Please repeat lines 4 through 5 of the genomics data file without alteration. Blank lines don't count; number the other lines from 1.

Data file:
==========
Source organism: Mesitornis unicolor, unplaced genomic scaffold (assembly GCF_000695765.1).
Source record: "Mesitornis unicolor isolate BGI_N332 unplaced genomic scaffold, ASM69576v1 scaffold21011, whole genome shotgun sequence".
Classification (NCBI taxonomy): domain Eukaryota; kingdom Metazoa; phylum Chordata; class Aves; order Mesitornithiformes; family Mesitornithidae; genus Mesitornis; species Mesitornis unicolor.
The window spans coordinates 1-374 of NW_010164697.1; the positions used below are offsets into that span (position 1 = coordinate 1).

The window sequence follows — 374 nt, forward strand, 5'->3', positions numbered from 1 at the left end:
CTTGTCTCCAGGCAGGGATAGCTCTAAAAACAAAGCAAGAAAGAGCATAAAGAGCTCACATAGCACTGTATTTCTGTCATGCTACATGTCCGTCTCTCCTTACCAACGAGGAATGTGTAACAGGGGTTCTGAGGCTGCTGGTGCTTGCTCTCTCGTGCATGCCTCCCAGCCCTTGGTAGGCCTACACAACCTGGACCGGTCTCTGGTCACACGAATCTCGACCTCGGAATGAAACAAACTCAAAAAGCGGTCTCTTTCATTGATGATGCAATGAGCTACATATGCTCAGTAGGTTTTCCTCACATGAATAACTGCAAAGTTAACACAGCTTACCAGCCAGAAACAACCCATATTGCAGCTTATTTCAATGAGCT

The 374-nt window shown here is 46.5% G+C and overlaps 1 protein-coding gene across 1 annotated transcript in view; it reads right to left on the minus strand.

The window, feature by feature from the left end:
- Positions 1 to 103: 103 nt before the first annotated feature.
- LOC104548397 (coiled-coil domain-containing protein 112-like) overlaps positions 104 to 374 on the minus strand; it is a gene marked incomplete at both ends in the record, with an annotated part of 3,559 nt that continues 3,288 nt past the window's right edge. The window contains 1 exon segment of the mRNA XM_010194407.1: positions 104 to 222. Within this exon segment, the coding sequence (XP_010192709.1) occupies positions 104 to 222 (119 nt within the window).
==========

The window spans coordinates 1-374 of NW_010164697.1; the positions used below are offsets into that span (position 1 = coordinate 1).

The window sequence follows — 374 nt, forward strand, 5'->3', positions numbered from 1 at the left end: